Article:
Monday, January 28, 2008

What's So Bad About Probate, Anyway?

As I've posted previously here, living trusts are very popular these days mainly because they avoid probate. Probate is a court-supervised process where the assets and heirs of a deceased person are determined and distributed. The two most common reasons people want to avoid probate are: (1) its public nature, and (2) its cost. But depending on your estate, these two issues may not be a problem at all, and in fact, court supervision may be just what your estate needs.

Public Nature of Probate

There are two main ways that your estate could be subject to probate: (1) you have distributed your estate using a will, or (2) you don't have a will or estate plan of any kind (known in the legal world as dying intestate.) If you die with a valid will, the person whom you have named as your executor or personal representative will file a petition with the court to begin the probate process. If have no will or estate plan, the petition can be filed a family member. The administrator then goes through the process of filing a list of the estate assets with the court, and notifying creditors. After the creditors are satisfied, the estate is then distributed among the heirs. This often involves selling the estate assets, which takes time.

This all involves filing papers, including the will itself, with the court. When the papers are filed with the court, they become public record. What that means is that anyone can go down to the court house and request to view the file, and get copies of documents. This might be a big issue for you, Or, it might not. You might not care if a stranger finds out what was in your will, or what your assets were. In my post on wills, I identified some very famous and wealthy people who had wills that went through probate and are now public record. Chances are, unless you are rich and/or famous, the likelihood that a stranger is going to come down to the courthouse (if they even knew which court house to go to) to look at your probate file is probably pretty low.

If you have an estate that is subject to probate, you may want to consider whether its public nature is an issue for you. If not, then you may not need to avoid it, assuming the costs aren't too high.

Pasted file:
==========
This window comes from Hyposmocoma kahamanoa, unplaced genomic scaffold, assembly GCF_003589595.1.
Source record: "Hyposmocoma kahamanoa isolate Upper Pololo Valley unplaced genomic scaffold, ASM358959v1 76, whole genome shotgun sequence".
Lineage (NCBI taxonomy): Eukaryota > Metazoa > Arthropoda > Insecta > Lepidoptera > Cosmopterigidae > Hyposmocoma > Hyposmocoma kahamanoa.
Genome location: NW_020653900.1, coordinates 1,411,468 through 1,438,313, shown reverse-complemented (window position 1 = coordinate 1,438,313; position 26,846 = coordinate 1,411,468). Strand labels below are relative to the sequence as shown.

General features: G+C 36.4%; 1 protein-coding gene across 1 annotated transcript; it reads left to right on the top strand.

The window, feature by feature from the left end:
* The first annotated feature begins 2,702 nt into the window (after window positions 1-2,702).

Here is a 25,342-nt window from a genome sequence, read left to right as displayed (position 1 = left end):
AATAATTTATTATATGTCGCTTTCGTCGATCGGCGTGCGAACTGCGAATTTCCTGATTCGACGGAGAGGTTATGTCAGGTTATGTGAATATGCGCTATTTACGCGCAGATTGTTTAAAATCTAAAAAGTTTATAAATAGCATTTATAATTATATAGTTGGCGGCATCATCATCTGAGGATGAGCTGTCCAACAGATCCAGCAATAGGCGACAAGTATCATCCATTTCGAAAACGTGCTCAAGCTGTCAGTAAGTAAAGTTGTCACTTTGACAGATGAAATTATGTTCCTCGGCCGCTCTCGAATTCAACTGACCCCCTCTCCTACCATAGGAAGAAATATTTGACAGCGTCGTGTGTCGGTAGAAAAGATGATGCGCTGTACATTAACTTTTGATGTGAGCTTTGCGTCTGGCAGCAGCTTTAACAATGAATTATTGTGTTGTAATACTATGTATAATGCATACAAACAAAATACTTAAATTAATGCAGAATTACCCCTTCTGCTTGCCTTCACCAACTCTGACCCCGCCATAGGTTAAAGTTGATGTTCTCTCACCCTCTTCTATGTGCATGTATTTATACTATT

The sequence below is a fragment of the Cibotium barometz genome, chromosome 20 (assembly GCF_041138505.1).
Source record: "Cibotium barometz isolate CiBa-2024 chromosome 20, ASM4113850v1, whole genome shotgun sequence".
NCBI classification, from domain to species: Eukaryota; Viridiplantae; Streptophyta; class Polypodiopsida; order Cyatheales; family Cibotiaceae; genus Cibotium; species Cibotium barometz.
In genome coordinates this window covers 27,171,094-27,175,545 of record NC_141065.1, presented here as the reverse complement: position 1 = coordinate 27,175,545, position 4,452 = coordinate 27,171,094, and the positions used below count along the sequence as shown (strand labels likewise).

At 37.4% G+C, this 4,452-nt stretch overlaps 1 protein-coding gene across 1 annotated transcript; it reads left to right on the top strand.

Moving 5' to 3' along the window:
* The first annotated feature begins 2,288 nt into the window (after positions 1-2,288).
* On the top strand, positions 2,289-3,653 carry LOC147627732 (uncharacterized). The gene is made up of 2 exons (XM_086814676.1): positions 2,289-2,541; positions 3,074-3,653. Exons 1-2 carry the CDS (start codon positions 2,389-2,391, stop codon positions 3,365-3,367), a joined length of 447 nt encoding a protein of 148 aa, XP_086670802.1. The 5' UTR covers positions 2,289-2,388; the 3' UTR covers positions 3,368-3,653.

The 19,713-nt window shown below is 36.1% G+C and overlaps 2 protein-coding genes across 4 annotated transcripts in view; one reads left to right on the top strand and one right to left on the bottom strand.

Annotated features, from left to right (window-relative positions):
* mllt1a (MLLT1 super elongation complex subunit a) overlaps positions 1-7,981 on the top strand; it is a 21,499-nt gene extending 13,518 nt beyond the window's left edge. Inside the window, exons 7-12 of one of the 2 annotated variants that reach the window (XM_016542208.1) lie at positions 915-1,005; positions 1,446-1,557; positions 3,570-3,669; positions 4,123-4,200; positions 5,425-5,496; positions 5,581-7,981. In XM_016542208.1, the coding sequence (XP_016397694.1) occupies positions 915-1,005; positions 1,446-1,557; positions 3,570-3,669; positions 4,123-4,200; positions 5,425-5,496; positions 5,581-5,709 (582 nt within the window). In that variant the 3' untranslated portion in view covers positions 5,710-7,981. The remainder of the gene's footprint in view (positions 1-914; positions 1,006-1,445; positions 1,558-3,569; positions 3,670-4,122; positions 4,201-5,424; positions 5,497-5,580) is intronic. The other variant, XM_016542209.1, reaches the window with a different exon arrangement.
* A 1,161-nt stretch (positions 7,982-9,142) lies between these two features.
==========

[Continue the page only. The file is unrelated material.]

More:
Costs of Probate

Costs of probate can be a big problem if your estate is large enough. I previously posted the fee schedule involved in a probate proceeding:

4% of the first $100,000
3% of the next $100,000
2% of the next $800,000
1% of the next $9,000,000 (we've probably lost most of you by now)
0.5% of the next $15,000,000 (for the lucky few)
for estates above $25,000,000 (the luckier fewer), the fee is a reasonable amount to be determined by the court.

There is also a statutory attorneys' fees schedule which is the same, and is in addition to the probate court fees. So the total probate fees (not including the initial filing fee), would be the amount from the above schedule times two.

Let's say you have an estate of $1 million. That sounds like a lot of money, but if you bought your house in California 30 years ago, you might be in this category. The probate fees would be $23,000, and the attorneys fees would be another $23,000, for a total of $46,000, or an effective rate of 4.6%. Nothing to sneeze at.

Having a living trust, though, doesn't get you out of the post-death estate administration game. A living trust works like a will in that it gives instructions about what to do with the trust assets when you die. The estate still has to be administered, and the assets have to be ascertained (and probably sold) with the proceeds going to the beneficiaries (the equivalent of heirs in a will). Instead of an executor, this is done by a trustee, who charges a fee for his or her work. Will it cost $46,000? Probably not, but it will cost something. Will it take as long as a probate? Maybe, but administering a trust usually takes less time than going through probate.